Physics Stack Exchange is a question and answer site for active researchers, academics and students of physics. Join them; it only takes a minute:

Sign up
Here's how it works:
  1. Anybody can ask a question
  2. Anybody can answer
  3. The best answers are voted up and rise to the top

I need to calculate the approximate total amount of energy radiated, via Cerenkov, by a muon as it traverses $10\:\rm{cm}$ of quartz glass. Unfortunately I've spent so much time fiddling with electronics in the lab recently that I've completely forgotten how to do maths.

The formula to use is the Frank–Tamm Equation:

$$\frac{dE}{dx} = \frac{q^2}{4\pi} \int_{v>c/n(\omega)} \mu(\omega)\omega\biggl(1-\frac{c^2}{v^2n^2(\omega)}\biggr)d\omega$$

Where $\mu(\omega)$ and $n(\omega)$ are the permeability and refractive index of the medium being traversed by the charged particle.

For a $5\:\rm{keV}$ muon travelling through quartz glass I have looked up the following numbers (but I'm really not sure over what frequency range to consider the last two):

$$x=0.1\:\rm{m},$$ $$q=1.6\times10^{-19}\:\rm{C},$$ $$v\approx c,$$ $$n(\omega)=1.54-1.46 (\lambda=200-700\:\rm{nm})\approx1.5,$$ $$\mu(\omega)\approx1NA^2.$$

share|cite|improve this question
You are going to need a better equation for refractive index... you need something which captures the deep-uv resonance and the region at even higher frequencies where n decreases below 1, probably around 100 nm. – user2963 Feb 20 '12 at 14:51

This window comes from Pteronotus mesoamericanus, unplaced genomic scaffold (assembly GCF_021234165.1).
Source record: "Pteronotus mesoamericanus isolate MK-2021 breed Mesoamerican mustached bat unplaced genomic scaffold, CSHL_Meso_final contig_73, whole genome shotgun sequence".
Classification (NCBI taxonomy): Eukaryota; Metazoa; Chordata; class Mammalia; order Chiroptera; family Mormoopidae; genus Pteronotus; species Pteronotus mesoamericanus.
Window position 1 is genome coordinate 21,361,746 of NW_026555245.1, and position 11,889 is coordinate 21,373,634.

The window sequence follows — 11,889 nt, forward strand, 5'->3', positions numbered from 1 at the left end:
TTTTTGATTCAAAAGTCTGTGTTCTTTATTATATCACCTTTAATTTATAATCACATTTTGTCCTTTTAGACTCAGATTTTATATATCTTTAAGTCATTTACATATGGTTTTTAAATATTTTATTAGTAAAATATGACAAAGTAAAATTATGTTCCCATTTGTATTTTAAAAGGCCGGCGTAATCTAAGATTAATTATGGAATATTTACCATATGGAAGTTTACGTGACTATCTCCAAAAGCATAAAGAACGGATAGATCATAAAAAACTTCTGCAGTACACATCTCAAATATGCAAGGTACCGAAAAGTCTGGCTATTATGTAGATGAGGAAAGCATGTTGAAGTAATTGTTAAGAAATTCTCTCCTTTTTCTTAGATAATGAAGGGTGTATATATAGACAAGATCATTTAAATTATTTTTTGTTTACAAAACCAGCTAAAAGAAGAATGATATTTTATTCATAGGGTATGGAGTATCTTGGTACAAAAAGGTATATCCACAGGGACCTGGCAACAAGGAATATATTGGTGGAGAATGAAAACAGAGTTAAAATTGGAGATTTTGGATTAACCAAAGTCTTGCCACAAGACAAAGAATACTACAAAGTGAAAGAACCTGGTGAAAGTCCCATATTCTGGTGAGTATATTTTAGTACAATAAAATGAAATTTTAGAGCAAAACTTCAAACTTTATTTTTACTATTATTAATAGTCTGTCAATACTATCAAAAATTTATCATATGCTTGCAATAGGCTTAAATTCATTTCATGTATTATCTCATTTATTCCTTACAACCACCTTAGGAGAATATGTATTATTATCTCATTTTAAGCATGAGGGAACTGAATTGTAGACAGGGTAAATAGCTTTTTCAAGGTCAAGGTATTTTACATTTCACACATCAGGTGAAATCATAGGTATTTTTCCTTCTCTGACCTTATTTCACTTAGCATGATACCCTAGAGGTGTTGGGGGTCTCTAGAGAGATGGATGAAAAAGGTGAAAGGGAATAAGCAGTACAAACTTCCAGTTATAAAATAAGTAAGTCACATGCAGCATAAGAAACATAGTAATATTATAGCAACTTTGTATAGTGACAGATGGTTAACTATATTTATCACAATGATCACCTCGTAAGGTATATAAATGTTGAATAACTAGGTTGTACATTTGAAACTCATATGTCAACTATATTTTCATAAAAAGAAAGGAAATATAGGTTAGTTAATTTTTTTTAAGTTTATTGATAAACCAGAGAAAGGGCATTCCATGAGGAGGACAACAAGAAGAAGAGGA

Hi zephr. Of course your right if the integral were carried out over the full range of frequencies. In practice however, I'll be using something like this[1] to detect ring patterns and it is sensitive only to wavelengths in the range 300-650nm. [1]:; – qftme Feb 20 '12 at 16:06
ok, but you may still need to carry out the full integral, because v will be changing due to the energy loss across all frequencies. Since most of the radiation is in the hard UV range, this may be significant - I can't tell you for sure though. – user2963 Feb 20 '12 at 16:09
Isn't it okay to assume that the muon would be travelling at $c$ throughout it's passage through the glass? It is only 10cm afterall. For a $5keV$ muon: $1-v/c=2.4\times10^{-5}$. Either way, my attempt at the calculation gave $4\times10^{-47}J$ which I really don't think is correct. Basically I'm still stuck :( – qftme Feb 20 '12 at 17:46
@zephyr, could you perhaps type up your calculation into an answer? Allbeit approximate, I think it will be sufficient for my purposes and will therefore duly accept it. – qftme Feb 22 '12 at 11:13

Your Answer


By posting your answer, you agree to the privacy policy and terms of service.

Browse other questions tagged or ask your own question.